Beautiful to look at and full of grotesque ideas, yet the rigid compositions and emphasis on “distance as atmosphere” make The Eyes of My Mother yet another entry in the “art horror” wave that constantly leaves me unfulfilled.
Basically The Texas Chainsaw Massacre viewed through a Bergman filter (the go-to comparison for anything gloomy and stark shot in black and white), it’s the perfect alternative for those who like their horror to be more cerebral and composed. Personally, I prefer my horror through a visceral lens; immersive atmosphere, an all-seeing camera, POV shots, extreme close ups, painful, kinetic violence etc. I’ve never found it to be a genre that works successfully through static, perfectly composed shots and minimalism. The Shining, for instance, has never done it for me as a horror movie. Of-course there are exceptions to the rule and, as with anything, my response is totally subjective. But as much as I can admire the craft and aesthetics of films like It Follows, The Witch, Dear Mommy and now The Eyes of My Mother, I just don’t connect with them nor do I find them especially effective in their attempts to terrify. A locked off camera shot and oppressive sound design just doesn’t do it for me as much as seeing red veins punctuate the white of an eyeball.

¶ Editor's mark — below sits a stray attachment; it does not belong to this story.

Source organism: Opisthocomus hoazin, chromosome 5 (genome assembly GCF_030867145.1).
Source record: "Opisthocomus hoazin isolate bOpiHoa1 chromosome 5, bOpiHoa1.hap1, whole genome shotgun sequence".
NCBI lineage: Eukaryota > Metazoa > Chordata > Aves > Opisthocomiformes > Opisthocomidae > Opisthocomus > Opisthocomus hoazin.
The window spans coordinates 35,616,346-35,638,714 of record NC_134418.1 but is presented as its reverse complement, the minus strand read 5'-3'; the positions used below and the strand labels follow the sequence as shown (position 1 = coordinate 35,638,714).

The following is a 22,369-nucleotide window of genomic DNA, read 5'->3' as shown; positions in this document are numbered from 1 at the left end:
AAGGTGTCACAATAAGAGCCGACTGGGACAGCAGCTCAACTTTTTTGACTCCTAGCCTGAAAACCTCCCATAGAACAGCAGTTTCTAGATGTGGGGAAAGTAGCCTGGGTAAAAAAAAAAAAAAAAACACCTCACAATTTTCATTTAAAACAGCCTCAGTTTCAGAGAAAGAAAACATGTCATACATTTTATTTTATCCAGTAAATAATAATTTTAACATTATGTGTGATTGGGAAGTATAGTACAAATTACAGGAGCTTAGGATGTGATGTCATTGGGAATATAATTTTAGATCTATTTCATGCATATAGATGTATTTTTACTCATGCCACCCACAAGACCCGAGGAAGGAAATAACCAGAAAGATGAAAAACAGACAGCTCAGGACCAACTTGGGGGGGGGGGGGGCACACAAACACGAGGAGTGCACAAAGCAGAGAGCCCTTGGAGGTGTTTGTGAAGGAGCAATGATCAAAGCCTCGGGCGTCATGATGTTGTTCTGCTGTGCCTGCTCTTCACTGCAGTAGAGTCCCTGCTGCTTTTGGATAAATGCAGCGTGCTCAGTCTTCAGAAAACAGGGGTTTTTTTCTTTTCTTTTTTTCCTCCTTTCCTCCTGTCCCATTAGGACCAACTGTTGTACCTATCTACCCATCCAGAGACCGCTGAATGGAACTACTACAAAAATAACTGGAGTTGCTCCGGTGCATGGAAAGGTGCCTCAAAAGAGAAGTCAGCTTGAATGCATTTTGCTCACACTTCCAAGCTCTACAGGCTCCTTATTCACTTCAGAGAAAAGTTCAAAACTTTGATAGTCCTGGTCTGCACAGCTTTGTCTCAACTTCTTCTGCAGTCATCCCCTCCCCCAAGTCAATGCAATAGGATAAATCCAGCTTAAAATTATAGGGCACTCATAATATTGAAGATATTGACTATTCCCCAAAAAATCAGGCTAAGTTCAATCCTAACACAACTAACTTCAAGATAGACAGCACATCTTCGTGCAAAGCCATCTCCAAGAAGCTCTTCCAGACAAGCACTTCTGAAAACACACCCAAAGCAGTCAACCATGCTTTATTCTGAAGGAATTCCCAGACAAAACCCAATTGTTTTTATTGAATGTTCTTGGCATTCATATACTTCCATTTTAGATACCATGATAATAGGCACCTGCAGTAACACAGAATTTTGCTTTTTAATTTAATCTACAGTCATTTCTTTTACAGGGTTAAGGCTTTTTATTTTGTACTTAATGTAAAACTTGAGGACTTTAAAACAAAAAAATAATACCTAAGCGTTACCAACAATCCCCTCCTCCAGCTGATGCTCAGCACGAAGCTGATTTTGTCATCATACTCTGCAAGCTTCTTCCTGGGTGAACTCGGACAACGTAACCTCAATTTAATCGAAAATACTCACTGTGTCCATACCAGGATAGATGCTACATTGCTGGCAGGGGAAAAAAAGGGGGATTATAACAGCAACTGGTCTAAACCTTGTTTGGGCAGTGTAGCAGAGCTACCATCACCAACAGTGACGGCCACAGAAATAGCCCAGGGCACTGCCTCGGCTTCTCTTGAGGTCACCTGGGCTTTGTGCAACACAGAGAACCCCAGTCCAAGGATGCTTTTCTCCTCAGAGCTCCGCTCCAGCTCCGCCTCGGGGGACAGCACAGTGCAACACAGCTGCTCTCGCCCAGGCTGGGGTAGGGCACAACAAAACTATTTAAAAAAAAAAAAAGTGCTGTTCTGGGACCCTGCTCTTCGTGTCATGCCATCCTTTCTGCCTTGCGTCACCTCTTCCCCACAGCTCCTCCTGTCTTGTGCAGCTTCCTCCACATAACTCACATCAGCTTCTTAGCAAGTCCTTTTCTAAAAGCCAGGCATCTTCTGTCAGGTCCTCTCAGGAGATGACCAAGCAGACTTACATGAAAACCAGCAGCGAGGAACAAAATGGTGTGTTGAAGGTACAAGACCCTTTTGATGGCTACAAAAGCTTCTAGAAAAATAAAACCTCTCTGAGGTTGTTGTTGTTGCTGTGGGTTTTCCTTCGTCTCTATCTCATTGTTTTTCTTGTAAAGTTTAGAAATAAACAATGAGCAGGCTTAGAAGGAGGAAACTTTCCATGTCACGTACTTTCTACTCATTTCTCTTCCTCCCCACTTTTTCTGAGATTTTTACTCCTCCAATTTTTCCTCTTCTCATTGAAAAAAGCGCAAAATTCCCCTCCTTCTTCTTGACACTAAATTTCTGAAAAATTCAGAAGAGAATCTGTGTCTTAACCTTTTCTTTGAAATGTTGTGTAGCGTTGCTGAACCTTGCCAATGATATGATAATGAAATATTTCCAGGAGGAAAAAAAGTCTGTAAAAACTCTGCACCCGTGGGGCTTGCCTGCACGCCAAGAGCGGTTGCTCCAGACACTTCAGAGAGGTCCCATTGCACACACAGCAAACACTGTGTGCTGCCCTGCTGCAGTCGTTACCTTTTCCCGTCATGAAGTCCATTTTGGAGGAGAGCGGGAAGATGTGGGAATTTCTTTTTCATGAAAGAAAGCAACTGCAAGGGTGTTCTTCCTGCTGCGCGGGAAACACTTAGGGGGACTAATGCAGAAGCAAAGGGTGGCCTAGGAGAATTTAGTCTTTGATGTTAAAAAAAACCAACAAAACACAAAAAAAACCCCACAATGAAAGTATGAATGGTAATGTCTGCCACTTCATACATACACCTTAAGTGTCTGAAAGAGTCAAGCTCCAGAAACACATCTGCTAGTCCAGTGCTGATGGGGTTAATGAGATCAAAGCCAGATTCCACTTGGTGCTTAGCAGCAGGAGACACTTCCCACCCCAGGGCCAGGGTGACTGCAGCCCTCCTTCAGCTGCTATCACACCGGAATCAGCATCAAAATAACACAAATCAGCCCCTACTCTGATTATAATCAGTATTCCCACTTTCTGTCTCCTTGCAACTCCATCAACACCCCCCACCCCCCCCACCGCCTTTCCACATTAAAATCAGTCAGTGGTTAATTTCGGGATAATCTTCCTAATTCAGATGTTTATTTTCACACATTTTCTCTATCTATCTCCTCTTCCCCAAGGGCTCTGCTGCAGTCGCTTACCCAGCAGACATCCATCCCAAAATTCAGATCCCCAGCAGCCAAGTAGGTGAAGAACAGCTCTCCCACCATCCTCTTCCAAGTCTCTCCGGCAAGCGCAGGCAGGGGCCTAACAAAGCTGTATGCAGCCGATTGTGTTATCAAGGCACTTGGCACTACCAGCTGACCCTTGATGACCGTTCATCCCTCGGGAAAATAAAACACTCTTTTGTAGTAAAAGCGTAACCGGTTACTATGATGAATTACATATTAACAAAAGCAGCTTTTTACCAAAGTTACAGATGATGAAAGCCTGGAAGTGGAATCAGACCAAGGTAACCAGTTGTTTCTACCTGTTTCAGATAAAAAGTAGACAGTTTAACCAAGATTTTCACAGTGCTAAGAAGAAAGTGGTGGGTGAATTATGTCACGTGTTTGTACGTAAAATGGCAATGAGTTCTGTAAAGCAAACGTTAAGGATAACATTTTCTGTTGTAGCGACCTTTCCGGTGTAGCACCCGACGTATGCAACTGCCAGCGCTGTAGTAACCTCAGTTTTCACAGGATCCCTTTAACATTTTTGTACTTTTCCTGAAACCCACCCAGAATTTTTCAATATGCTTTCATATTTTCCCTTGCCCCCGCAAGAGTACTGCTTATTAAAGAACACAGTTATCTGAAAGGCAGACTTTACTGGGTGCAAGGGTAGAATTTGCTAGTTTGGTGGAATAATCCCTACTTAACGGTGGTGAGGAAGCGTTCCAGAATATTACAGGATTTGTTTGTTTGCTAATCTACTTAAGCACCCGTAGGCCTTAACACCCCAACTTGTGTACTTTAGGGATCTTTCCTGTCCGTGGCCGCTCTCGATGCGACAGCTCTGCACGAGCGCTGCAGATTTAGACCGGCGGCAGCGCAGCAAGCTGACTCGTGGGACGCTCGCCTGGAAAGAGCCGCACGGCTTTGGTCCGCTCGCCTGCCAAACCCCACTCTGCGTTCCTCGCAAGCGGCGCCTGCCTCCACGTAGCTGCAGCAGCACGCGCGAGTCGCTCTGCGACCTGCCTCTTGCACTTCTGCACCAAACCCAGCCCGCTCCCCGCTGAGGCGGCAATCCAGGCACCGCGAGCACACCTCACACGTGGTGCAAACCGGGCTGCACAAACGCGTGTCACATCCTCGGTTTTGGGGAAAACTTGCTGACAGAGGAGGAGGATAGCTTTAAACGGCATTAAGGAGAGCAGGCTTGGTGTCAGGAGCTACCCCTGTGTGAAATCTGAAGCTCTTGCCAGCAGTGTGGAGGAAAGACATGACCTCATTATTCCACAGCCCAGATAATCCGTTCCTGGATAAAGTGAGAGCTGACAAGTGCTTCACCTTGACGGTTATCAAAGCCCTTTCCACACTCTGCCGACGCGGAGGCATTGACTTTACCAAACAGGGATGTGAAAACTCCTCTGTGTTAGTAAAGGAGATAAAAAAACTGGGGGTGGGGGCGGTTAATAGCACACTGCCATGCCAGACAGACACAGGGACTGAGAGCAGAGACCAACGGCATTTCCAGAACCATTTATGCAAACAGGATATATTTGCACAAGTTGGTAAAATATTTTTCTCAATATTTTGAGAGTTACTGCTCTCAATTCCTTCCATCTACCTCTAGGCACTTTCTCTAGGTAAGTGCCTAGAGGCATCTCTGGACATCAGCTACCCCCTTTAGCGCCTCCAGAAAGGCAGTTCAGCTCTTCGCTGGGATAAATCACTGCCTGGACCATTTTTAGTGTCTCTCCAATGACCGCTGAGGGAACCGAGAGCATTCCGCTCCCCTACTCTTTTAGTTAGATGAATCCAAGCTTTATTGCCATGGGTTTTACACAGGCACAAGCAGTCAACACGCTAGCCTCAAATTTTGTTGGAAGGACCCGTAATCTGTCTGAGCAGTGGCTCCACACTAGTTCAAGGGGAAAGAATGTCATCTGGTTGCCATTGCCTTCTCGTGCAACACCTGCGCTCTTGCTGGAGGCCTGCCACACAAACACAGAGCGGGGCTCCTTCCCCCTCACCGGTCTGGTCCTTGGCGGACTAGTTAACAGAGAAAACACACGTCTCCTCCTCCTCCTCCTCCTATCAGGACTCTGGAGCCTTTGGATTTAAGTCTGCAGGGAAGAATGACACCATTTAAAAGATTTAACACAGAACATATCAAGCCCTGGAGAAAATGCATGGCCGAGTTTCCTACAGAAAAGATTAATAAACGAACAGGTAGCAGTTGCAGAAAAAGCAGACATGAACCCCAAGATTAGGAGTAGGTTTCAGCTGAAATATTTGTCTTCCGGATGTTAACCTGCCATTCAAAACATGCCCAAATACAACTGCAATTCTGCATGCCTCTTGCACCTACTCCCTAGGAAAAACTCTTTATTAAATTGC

That being said, The Eyes of My Mother runs for the perfect duration (76 mins is the new 90 people) so it doesn’t outstay its welcome. Writer/director Nicolas Pesce clearly has a good eye and control over his medium and I can’t deny that’s a very well made little debut. Sadly it just didn’t do enough innovating to leave any permanent scar tissue.